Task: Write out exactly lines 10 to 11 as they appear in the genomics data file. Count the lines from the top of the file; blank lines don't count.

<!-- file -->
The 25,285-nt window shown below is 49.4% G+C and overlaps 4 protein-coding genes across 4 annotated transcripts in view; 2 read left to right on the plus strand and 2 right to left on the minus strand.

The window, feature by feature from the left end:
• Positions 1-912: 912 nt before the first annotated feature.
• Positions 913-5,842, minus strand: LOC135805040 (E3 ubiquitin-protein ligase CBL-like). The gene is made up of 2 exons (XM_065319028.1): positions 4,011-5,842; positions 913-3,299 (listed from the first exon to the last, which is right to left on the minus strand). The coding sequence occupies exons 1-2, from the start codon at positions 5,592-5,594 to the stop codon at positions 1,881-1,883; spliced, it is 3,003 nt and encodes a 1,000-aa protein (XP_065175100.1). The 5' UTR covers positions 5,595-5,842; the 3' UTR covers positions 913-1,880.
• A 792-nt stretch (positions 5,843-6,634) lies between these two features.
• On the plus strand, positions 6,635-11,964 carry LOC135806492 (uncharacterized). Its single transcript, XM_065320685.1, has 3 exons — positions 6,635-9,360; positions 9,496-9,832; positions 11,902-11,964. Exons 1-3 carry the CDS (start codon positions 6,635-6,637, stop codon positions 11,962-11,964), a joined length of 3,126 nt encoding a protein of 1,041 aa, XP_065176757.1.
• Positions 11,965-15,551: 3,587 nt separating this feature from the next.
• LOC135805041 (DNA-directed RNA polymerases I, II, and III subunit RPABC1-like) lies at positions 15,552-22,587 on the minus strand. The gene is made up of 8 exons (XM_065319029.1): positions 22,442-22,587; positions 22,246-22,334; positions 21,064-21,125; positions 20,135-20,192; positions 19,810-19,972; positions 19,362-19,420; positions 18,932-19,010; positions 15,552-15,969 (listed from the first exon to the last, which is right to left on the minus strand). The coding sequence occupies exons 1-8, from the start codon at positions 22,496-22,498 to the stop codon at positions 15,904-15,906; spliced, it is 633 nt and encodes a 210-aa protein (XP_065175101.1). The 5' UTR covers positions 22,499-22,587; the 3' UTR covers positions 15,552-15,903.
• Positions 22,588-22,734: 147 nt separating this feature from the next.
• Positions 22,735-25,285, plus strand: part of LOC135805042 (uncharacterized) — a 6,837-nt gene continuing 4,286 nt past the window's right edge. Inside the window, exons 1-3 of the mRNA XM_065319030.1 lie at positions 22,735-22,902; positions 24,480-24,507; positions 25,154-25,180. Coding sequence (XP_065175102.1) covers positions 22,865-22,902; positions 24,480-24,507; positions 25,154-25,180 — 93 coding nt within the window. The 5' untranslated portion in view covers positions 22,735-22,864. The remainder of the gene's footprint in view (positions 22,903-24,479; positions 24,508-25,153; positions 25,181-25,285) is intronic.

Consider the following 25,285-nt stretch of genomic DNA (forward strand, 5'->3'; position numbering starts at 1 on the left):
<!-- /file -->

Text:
• Positions 22,735-25,285, plus strand: part of LOC135805042 (uncharacterized) — a 6,837-nt gene continuing 4,286 nt past the window's right edge. Inside the window, exons 1-3 of the mRNA XM_065319030.1 lie at positions 22,735-22,902; positions 24,480-24,507; positions 25,154-25,180. Coding sequence (XP_065175102.1) covers positions 22,865-22,902; positions 24,480-24,507; positions 25,154-25,180 — 93 coding nt within the window. The 5' untranslated portion in view covers positions 22,735-22,864. The remainder of the gene's footprint in view (positions 22,903-24,479; positions 24,508-25,153; positions 25,181-25,285) is intronic.

Consider the following 25,285-nt stretch of genomic DNA (forward strand, 5'->3'; position numbering starts at 1 on the left):